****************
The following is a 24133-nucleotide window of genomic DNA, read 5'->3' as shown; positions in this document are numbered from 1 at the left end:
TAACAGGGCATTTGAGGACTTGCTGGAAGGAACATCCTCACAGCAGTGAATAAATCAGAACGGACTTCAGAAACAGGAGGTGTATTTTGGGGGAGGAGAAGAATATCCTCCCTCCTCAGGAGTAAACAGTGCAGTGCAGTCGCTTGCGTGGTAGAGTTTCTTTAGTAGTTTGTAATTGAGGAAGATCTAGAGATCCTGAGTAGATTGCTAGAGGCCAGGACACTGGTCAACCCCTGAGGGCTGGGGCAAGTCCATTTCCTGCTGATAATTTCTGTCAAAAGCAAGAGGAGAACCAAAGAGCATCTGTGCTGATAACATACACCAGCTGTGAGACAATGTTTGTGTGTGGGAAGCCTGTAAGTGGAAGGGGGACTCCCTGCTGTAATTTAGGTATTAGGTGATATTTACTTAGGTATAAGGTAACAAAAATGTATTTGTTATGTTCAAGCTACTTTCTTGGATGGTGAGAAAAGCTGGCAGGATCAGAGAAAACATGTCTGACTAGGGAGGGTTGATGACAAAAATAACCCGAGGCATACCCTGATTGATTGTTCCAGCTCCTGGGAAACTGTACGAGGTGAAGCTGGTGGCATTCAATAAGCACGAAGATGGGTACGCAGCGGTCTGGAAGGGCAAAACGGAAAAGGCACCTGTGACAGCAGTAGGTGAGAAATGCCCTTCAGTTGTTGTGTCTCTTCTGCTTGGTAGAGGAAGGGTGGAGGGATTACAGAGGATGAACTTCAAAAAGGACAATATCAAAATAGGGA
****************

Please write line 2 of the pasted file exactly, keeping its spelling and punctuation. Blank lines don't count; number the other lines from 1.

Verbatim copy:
TAACAGGGCATTTGAGGACTTGCTGGAAGGAACATCCTCACAGCAGTGAATAAATCAGAACGGACTTCAGAAACAGGAGGTGTATTTTGGGGGAGGAGAAGAATATCCTCCCTCCTCAGGAGTAAACAGTGCAGTGCAGTCGCTTGCGTGGTAGAGTTTCTTTAGTAGTTTGTAATTGAGGAAGATCTAGAGATCCTGAGTAGATTGCTAGAGGCCAGGACACTGGTCAACCCCTGAGGGCTGGGGCAAGTCCATTTCCTGCTGATAATTTCTGTCAAAAGCAAGAGGAGAACCAAAGAGCATCTGTGCTGATAACATACACCAGCTGTGAGACAATGTTTGTGTGTGGGAAGCCTGTAAGTGGAAGGGGGACTCCCTGCTGTAATTTAGGTATTAGGTGATATTTACTTAGGTATAAGGTAACAAAAATGTATTTGTTATGTTCAAGCTACTTTCTTGGATGGTGAGAAAAGCTGGCAGGATCAGAGAAAACATGTCTGACTAGGGAGGGTTGATGACAAAAATAACCCGAGGCATACCCTGATTGATTGTTCCAGCTCCTGGGAAACTGTACGAGGTGAAGCTGGTGGCATTCAATAAGCACGAAGATGGGTACGCAGCGGTCTGGAAGGGCAAAACGGAAAAGGCACCTGTGACAGCAGTAGGTGAGAAATGCCCTTCAGTTGTTGTGTCTCTTCTGCTTGGTAGAGGAAGGGTGGAGGGATTACAGAGGATGAACTTCAAAAAGGACAATATCAAAATAGGGA